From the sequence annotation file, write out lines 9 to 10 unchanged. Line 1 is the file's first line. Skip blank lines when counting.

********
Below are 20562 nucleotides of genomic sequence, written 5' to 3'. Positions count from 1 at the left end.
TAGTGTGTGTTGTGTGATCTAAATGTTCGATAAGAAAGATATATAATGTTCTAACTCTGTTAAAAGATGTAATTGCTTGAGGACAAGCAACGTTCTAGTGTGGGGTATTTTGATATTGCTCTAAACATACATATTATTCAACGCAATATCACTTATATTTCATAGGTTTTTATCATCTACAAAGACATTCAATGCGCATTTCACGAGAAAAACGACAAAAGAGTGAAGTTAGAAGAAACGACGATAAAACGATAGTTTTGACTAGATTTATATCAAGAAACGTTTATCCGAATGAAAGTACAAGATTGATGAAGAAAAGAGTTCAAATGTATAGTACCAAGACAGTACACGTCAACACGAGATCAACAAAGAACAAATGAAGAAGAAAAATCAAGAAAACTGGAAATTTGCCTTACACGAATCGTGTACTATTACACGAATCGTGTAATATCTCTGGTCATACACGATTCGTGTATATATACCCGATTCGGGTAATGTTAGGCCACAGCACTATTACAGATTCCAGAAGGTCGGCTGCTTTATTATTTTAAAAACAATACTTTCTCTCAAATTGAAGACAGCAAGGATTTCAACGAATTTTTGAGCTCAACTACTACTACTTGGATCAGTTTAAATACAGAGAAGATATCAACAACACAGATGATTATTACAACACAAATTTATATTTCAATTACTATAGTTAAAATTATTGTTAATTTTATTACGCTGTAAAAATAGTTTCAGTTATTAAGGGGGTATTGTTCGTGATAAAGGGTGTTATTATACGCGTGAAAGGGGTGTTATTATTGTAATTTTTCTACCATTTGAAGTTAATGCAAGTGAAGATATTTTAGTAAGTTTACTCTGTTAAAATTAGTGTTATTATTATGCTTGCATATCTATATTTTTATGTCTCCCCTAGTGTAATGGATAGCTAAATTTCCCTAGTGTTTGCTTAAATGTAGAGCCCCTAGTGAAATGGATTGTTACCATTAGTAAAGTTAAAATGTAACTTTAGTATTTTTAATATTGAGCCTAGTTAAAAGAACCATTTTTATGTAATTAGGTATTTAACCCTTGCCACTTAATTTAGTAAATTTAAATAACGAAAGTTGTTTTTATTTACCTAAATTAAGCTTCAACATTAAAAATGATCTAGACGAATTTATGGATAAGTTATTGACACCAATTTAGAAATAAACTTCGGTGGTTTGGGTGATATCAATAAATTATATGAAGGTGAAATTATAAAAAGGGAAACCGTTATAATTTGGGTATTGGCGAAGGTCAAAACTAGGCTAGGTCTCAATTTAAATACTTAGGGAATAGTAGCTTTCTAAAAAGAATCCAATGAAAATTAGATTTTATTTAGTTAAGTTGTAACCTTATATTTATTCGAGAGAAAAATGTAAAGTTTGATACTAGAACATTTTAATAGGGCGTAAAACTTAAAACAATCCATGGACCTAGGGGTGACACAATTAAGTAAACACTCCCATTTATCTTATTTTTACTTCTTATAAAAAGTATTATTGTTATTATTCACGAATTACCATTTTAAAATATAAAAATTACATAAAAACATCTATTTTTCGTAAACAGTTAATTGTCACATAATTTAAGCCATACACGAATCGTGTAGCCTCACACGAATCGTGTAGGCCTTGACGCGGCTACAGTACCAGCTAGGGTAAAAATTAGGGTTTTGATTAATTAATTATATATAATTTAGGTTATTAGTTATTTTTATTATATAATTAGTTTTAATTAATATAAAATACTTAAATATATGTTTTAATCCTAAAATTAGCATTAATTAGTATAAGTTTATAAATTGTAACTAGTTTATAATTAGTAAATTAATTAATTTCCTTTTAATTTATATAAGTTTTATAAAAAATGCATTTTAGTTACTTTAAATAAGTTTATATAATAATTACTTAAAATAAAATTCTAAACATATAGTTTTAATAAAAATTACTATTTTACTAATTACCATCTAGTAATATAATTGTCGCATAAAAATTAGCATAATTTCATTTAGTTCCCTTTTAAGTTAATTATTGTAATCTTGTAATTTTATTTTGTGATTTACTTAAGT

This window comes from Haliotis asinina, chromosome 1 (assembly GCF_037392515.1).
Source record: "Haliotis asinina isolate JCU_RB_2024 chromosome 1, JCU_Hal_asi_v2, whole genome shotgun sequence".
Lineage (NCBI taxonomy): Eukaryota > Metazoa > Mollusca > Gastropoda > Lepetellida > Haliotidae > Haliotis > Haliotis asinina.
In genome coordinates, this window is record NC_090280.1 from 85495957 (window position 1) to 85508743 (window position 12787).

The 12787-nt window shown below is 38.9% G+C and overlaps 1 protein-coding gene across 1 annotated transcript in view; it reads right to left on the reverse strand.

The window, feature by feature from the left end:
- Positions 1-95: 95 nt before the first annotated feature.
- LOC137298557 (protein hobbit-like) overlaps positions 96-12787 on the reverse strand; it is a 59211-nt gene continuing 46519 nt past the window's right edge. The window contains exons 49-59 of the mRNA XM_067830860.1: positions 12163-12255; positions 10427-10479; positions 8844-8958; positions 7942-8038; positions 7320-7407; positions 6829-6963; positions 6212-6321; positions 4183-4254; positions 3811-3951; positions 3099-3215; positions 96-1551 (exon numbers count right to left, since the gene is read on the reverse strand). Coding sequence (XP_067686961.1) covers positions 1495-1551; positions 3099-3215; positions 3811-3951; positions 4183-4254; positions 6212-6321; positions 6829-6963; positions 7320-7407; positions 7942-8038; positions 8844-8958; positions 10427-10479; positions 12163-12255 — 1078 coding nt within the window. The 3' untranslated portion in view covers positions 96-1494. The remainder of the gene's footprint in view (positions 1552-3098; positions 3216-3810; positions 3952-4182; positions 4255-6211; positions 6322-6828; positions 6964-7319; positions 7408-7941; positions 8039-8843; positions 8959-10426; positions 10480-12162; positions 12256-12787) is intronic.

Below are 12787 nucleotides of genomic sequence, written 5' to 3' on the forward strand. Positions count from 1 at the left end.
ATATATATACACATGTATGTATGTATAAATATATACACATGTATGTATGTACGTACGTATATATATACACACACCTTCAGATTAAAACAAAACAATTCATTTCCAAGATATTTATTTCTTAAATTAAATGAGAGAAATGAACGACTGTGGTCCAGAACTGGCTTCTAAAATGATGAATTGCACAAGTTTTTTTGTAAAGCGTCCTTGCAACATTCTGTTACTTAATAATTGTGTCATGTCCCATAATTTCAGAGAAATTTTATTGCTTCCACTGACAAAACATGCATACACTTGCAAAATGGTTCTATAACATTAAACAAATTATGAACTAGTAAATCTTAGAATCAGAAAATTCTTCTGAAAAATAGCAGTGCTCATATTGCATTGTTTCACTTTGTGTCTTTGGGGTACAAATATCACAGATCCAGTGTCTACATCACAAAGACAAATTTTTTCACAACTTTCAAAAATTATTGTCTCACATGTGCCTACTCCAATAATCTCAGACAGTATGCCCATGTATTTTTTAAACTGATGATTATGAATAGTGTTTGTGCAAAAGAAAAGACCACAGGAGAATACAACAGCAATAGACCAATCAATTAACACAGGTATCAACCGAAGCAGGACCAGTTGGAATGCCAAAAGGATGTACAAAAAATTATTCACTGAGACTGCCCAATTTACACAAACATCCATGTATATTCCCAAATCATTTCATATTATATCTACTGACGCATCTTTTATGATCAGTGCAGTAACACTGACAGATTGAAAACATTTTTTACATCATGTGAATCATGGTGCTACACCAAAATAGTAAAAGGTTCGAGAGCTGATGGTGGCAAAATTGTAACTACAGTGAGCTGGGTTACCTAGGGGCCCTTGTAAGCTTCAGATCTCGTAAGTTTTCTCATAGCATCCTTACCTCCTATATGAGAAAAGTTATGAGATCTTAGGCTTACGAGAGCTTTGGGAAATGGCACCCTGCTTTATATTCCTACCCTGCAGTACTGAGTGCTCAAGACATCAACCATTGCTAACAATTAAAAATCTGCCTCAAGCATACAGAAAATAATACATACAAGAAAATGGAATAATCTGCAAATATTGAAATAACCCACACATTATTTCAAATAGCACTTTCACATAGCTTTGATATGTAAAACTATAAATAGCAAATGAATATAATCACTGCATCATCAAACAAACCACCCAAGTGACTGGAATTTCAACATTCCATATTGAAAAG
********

- Positions 1-95: 95 nt before the first annotated feature.
- LOC137298557 (protein hobbit-like) overlaps positions 96-12787 on the reverse strand; it is a 59211-nt gene continuing 46519 nt past the window's right edge. The window contains exons 49-59 of the mRNA XM_067830860.1: positions 12163-12255; positions 10427-10479; positions 8844-8958; positions 7942-8038; positions 7320-7407; positions 6829-6963; positions 6212-6321; positions 4183-4254; positions 3811-3951; positions 3099-3215; positions 96-1551 (exon numbers count right to left, since the gene is read on the reverse strand). Coding sequence (XP_067686961.1) covers positions 1495-1551; positions 3099-3215; positions 3811-3951; positions 4183-4254; positions 6212-6321; positions 6829-6963; positions 7320-7407; positions 7942-8038; positions 8844-8958; positions 10427-10479; positions 12163-12255 — 1078 coding nt within the window. The 3' untranslated portion in view covers positions 96-1494. The remainder of the gene's footprint in view (positions 1552-3098; positions 3216-3810; positions 3952-4182; positions 4255-6211; positions 6322-6828; positions 6964-7319; positions 7408-7941; positions 8039-8843; positions 8959-10426; positions 10480-12162; positions 12256-12787) is intronic.